Pamela, the lady who built the perfect T shirt for millions of women (including moi), has released a pants pattern
When I read the announcement at Stitchers Guild, I couldn’t get fast enough to Pamela Patterns site and buy both the pattern and DVD. I’ll give a full review of the DVD later. Right now I’m entangled in the siren song of a new pattern.
Using the patterns instructions I selected a size medium. My 43.5″ hip puts me smack in the middle of this range. Usually, I’m a large. I am. I know I am. But I’ll play along with whatever sizing a designer wants to use as long as they clue me in. I traced the size medium. I trace all my expensive patterns as well as magazine patterns and some of the Big 4. To my horror, I change sizes every few years. It’s actually easier to refit a previous TNT than it is to start with a new unknown pattern. But I digress, I traced the size medium and the full back. (Does that make me a football player?) The Eureka Pant’s full back had been such a delight that I decided immediately to take advantage of the option on this pattern. I also traced all the pocket parts and both waistbands. I think it lovely that I can fit this pattern once and end up with 5-6 different versions.
Pamela recommends Tissue Fitting per Palmer Pletsch methods but she also encourages you to do what works best for you. Tissue fitting is a nightmare for me. I don’t have any help. I must fit all my garments using tape measure, mirror and camera. A tissue pattern disintegrates before I get anywhere near a reasonable fit. No tissue fitting for me, but I do some checking and pattern alterations before hand. For this pattern, I chose to compare with my TNT MSS pants pattern. I loved the MSS pattern. Most of my changes consisted of adding ease to the back and removing the same amount from the front. It only took 1 pair of MSS pants to start producing good looking summer shorts. I like the Eureka but its full back is so different from any other pant pattern I’ve used (and I have been able to fit a fair number of pants patterns). I just think comparing such a different draft wouldn’t be fair and maybe not accurate.
Once I’ve fit a pattern I trim the seam allowances to 1/4 and 3/8″ inches. The PP113 (Pamela’s Pants Perfected) uses 1.5″ hems, 1″ side and inseam and 5/8″ SAs everywhere else. To be comparing apples to apples, I dotted the PP113 along the crotch waist and inseam so that the cutting lines of the MSS should be the same as the dotted line of PP113. I compared the front first. I was really concerned about the front crotch. Both pants fit in the DVD are either too long in the crotch or suffer with a bad draft that causes camel toe. Neither are attractive features. When tracing the front I noted that the front hook was rather long. By comparing the 2 patterns, I realized that the length was strictly a result of making the inseam allowance 1″. The leg needs to be shortened 2.5″. I need to trim 1/4″ from the crotch, and side seam. The waist is about 1/2″ too high (even subtracting the 1/4″ seam allowance difference). I’m not going to trim that until I get to fabric. I believe my eyes. It’s just that I’d rather wait until I add the waistband to make the final crotch height adjustment.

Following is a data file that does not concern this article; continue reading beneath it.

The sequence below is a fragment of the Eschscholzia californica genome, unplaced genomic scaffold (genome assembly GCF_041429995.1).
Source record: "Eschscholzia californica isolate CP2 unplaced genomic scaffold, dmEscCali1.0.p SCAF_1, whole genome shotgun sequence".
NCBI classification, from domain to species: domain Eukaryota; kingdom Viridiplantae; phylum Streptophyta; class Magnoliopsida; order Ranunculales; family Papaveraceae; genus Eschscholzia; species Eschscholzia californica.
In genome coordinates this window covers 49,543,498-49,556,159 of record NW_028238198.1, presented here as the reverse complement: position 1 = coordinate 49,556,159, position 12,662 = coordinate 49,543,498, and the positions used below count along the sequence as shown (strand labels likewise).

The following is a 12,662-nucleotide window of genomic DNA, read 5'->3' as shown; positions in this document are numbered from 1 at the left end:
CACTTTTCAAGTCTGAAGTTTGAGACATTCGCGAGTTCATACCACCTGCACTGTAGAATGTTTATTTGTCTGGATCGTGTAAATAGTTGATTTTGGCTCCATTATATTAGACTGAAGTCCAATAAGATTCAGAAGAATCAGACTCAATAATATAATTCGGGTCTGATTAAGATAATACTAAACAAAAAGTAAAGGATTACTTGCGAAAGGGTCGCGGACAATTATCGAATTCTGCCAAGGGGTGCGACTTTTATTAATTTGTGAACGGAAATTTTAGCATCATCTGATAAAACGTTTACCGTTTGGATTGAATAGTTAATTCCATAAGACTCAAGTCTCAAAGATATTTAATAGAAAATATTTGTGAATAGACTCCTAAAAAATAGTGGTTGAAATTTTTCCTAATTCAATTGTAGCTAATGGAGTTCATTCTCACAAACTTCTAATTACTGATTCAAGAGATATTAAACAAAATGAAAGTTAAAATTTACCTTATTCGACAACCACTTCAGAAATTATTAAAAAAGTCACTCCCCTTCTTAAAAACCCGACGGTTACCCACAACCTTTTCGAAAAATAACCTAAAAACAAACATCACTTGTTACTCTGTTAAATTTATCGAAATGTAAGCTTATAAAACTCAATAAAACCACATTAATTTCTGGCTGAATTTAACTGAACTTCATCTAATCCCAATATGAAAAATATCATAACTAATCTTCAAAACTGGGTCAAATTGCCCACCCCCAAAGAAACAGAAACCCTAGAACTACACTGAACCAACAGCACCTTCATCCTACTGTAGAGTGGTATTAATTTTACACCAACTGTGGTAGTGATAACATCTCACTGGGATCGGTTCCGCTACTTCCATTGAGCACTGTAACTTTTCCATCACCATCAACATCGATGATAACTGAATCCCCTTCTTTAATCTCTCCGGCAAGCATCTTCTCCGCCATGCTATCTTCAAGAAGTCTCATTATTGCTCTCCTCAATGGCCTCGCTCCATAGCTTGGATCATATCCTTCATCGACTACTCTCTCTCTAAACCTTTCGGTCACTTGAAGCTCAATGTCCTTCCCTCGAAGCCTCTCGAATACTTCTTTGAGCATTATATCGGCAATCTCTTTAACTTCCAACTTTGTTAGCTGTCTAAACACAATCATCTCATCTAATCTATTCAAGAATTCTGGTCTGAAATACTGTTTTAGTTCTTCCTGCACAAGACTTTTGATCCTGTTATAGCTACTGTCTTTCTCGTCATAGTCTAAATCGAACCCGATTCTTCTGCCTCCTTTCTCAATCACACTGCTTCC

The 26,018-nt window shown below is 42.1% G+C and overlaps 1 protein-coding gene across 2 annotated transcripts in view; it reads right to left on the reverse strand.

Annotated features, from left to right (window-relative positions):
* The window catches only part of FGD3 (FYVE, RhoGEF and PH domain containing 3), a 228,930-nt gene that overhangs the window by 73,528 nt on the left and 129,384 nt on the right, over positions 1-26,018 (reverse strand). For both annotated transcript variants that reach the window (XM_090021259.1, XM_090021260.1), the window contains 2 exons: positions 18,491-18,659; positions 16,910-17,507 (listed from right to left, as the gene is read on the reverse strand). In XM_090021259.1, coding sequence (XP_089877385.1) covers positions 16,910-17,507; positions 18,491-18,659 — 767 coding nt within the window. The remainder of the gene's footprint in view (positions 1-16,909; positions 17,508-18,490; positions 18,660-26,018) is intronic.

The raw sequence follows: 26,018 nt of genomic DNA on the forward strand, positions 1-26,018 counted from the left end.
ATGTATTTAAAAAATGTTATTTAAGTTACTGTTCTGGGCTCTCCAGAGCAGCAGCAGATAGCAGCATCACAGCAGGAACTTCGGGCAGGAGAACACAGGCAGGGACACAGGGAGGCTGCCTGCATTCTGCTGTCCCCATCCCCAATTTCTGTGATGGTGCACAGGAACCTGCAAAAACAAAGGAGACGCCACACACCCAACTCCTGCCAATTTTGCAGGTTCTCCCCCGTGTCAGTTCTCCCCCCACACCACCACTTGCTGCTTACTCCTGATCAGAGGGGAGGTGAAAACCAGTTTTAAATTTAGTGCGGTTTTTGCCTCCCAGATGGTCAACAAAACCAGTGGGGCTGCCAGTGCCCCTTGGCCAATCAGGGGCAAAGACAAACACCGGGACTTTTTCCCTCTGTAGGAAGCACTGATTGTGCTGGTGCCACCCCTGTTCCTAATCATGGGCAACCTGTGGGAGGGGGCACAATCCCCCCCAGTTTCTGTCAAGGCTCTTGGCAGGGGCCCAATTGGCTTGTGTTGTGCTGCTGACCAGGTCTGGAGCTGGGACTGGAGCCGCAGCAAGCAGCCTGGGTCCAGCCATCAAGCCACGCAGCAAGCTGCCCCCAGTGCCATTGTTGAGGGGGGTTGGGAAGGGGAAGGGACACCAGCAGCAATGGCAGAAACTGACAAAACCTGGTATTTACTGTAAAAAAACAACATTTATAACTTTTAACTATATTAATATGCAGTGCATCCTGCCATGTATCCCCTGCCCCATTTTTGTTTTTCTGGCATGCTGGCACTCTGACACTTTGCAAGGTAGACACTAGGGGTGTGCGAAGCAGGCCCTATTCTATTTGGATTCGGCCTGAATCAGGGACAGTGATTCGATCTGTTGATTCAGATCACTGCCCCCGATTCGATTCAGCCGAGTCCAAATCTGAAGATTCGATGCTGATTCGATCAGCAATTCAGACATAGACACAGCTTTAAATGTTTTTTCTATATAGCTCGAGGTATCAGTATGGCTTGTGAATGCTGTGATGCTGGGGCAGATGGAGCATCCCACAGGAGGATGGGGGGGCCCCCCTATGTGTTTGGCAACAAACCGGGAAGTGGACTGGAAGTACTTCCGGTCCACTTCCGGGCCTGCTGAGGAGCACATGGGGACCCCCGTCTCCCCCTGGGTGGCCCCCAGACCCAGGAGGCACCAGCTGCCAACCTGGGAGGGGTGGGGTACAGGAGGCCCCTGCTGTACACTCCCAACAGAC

The backs were pretty similar. I’ll need to trim the 1/4″ from the crotch and side seam, 3/4″ from the inseam and 2.5″ from the leg length, but the crotch is short almost a full inch (not including the 1/4″ difference in seam allowance.) This is sort of a surprise and makes me uneasy. Pamela recommends offsetting the inseams to gain the extra needed crotch length. Still uneasy, I pull out the Eureka back and compare. Well, holy cow. These two back are nearly identical. According to the Eureka back I need to shorten the leg 2.5″ and trim 1/4″ from the side seams. I believe in the Keep It Simple theory, so for now, I’m using the changes shown in the Eureka/PP113 comparison. I shortened the leg length along the designated line. Normally, I shorten that much in two different places. However the leg tapers at a steady, small rate and I think that shortening in one place followed by truing the side and inseams will work. One other note. Both the MSS and Eureka, as a final fitting measure, were scooped in the back crotch. As of now, I think that may not be necessary in the PP113.
I’m having problems charging my camera so no pictures at this stage.